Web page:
Journey Into and Out of Depression
Into and Out of Depression
I have always been an athlete. OK, that is not actually true. I was a fat kid before puberty gifted me talent I thought I never would have. The first time I did push-ups, I did it perfectly for 30 repetitions. It freaked me out in a good way. I was also very fast, prompting the kids to call me cheetah. Oh, did I mention that I was one of the popular kids and a geek at the same time. I had the ability to pick up any game I wanted and I would instantly be good at it. I was on cloud nine and to this day I miss the view from up there.
But there was only one problem, my body was not made for the abuse an athlete goes through. I had asthma when I was kid and this worried my mom to death. Having asthma also meant that I wouldn’t be able to run long distance. But that wasn’t the worst part. I started playing tennis at the age of 15. And just as I was getting really good at it, my right wrist started to hurt. I went to the doctor and he told me that there was a lot of stress on my ligaments because of a defect in my bone. They could try an fix it but a chance of full functionality was slim. And this is when I started a downward spiral.
The news that I wouldn’t ever be able to play tennis broke me. After I returned home from tennis camp, I started playing basketball like I used to in my school days. There again, my body let me down. I twisted my left ankle so bad that the ligaments took too much of the blow. I had to be a cast for months. My inability to control my own body and do the things I loved everything I did futile. Not being able to move around restricted my daily life and I started day dreaming a lot. Day dreaming about the time I had lost trying something and failing because of reasons that was not under my control. This thought of not being in control of my own life took me to the dark side. I became extremely lazy. I started eating all the time. I would just sit in my room and watch TV shows online. I would just binge watch shows at random. When there wasn’t anything online to watch, I would just turn on the TV and watch re-runs. I became a couch potato. And my body was just getting worse and worse. At the age of 18, I looked like a man who was married and had kids. I looked like I had lost the will to live and that my wife (fictional) had just settled for a fat old man. I knew I was fat and I was embarrassed by it. But I didn’t have the will power to do anything about it. Even if I did start working out, my mother would just tell me to eat more because I was working out. In the Asian culture, if you are not eating then, you are not a man (just an excuse really). This went on for years, until I graduated from college with a degree in economics. The odd part of that is that I started working as a photographer after that. During the second year of college, I realized that I need to just leave my home, even my country. I didn’t feel like I belonged and I needed to find myself. It was at that point that I spoke with my dad and I found a way to apply for a photographer position in the US. And as luck would have it, I got the call just I finished college. It was at that point of my life that I started to revert back to my old self. In the US I was not surrounded by people who would just go along with my depressive nature. They demanded more out of me. So there I was surrounded by people who lived a fast paced life. Excuses didn’t work there and I had many. This new world pushed me to be my best self. It was hard at first but eventually, the new environment helped me a lot. A change of scenery and people helped me pick up a more positive outlook in life. I started working out and I got leaner. My confidence slowly started coming back and I have not looked back since.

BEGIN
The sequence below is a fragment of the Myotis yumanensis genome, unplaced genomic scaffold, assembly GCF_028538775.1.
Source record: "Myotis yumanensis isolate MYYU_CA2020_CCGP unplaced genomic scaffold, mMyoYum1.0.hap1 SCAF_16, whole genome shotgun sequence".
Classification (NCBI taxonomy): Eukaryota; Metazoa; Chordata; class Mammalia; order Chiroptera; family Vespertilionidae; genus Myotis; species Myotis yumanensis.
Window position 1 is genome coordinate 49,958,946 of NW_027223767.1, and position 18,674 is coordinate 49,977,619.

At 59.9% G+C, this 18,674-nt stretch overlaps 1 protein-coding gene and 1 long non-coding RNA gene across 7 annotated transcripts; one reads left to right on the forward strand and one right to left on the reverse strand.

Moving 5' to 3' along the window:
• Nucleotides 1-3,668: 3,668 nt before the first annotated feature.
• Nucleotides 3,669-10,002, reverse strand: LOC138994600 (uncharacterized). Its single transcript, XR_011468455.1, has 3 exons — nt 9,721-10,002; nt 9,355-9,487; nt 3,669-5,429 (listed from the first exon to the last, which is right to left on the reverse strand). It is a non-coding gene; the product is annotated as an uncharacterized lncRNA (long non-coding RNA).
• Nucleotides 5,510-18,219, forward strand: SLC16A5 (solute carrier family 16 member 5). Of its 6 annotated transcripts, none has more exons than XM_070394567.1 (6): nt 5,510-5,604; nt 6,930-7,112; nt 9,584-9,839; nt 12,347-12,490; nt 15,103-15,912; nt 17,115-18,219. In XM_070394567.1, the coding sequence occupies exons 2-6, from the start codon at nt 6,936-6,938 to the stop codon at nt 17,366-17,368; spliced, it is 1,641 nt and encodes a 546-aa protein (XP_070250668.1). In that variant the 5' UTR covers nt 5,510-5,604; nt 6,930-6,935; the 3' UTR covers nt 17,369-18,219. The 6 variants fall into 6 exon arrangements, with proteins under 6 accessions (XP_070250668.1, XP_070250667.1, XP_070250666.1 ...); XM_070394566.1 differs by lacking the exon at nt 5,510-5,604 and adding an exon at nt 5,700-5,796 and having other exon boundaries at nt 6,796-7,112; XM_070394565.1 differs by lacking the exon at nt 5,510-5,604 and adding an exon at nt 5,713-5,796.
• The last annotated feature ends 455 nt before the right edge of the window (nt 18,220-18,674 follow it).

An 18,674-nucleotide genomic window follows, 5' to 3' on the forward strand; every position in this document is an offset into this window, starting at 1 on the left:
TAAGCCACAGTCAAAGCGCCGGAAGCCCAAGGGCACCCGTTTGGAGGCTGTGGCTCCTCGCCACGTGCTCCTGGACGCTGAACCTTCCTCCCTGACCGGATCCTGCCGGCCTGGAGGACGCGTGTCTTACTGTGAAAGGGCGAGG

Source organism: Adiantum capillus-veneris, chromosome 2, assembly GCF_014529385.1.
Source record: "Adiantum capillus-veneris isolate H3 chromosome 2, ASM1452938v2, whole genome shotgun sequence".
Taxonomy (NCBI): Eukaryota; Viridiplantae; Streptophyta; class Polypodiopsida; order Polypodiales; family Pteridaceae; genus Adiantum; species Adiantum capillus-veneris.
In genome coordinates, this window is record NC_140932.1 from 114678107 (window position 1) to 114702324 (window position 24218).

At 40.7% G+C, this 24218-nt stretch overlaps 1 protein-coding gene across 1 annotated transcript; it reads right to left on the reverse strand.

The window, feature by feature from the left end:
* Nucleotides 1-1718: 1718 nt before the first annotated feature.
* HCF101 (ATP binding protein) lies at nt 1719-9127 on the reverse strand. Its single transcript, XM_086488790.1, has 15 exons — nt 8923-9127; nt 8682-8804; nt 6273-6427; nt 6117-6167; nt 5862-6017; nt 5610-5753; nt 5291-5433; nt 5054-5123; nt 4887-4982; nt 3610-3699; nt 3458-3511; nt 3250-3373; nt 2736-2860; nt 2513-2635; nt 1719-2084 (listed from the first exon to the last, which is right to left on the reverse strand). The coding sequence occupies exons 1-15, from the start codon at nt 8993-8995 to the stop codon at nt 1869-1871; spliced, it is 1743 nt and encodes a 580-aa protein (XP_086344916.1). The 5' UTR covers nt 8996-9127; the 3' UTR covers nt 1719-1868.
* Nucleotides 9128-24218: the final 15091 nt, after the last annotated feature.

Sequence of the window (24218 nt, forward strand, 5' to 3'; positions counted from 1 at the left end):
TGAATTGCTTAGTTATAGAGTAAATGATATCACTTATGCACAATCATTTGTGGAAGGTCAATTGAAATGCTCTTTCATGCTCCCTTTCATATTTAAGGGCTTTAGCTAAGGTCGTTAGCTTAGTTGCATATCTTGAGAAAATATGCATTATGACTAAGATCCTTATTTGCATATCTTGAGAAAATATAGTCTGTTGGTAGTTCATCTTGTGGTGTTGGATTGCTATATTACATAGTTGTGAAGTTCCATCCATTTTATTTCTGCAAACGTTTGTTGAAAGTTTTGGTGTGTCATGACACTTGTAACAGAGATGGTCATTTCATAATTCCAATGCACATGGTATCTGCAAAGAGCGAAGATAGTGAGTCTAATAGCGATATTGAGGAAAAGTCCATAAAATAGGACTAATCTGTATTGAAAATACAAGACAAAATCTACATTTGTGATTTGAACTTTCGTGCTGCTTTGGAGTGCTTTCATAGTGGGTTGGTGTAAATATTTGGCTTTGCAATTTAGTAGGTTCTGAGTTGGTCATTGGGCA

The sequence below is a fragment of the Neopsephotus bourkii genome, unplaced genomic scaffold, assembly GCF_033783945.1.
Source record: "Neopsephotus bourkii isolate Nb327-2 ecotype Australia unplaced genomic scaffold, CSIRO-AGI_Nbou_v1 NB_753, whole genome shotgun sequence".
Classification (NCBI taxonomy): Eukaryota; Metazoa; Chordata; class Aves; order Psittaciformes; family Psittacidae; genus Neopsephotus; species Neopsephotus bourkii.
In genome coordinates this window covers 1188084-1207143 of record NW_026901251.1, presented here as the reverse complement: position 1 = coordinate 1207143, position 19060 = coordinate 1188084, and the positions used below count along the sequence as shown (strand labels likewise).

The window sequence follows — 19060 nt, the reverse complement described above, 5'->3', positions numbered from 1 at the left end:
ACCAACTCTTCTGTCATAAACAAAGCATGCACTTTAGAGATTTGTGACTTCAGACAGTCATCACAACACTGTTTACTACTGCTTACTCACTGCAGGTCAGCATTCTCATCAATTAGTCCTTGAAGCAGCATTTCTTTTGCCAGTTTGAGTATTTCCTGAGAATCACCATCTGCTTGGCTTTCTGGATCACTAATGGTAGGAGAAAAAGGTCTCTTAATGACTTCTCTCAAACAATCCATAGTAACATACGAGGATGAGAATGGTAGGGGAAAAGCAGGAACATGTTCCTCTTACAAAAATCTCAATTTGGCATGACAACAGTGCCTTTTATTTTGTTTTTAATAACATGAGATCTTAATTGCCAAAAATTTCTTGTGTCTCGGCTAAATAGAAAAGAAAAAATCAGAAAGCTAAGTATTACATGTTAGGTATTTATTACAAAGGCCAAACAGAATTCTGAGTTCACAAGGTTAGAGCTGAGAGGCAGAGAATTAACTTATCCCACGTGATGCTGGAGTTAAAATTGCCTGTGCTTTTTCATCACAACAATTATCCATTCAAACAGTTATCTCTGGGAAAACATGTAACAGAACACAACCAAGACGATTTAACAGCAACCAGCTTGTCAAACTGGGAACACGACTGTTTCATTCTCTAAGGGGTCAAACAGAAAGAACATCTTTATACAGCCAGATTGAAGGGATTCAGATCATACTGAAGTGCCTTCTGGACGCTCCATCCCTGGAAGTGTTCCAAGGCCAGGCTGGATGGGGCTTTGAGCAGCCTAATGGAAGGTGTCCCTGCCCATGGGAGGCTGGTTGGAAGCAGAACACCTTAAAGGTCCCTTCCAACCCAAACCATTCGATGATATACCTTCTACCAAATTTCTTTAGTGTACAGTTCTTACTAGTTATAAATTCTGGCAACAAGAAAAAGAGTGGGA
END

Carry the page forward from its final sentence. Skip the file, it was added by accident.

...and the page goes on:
Depression can come to anyone and without warning. It is a subject people are still not sure of how to approach. The symptom are quite noticeably. Like I mentioned above, a lack on interest in their own day to day existence is one symptom. Another would be an out of the ordinary appetite or even a lack of appetite. In my case, I fueled my depression using food because I found comfort in it when I couldn’t find comfort in anything else.
My journey out of depression came unknowingly. My need for a change of scenery made all the change. Just getting out of the familiar and have an external stimulus to push me to do things made me more active. This was pivotal because it was my loss of physical activity that threw me into depression. People who are depressed are very reluctant to listen to people who are closest to them. The reason is that, to the people that are closest to them are just to close. By that I mean, we can chose to ignore you. We would always feel like the victim “they just do not understand my pain”. This is why we need an external stimulus, a stranger to push us out back into reality. Depression is not something that people can over come on their own. It took me another country and the realization that what I wanted to be was not what I was at that moment in my life. It take time to get to this realization but it is possible. Fighting depression is not easy but it is possible. I found my way out and so can anyone. You just need to start by stepping out the door. In my case, leaving the country.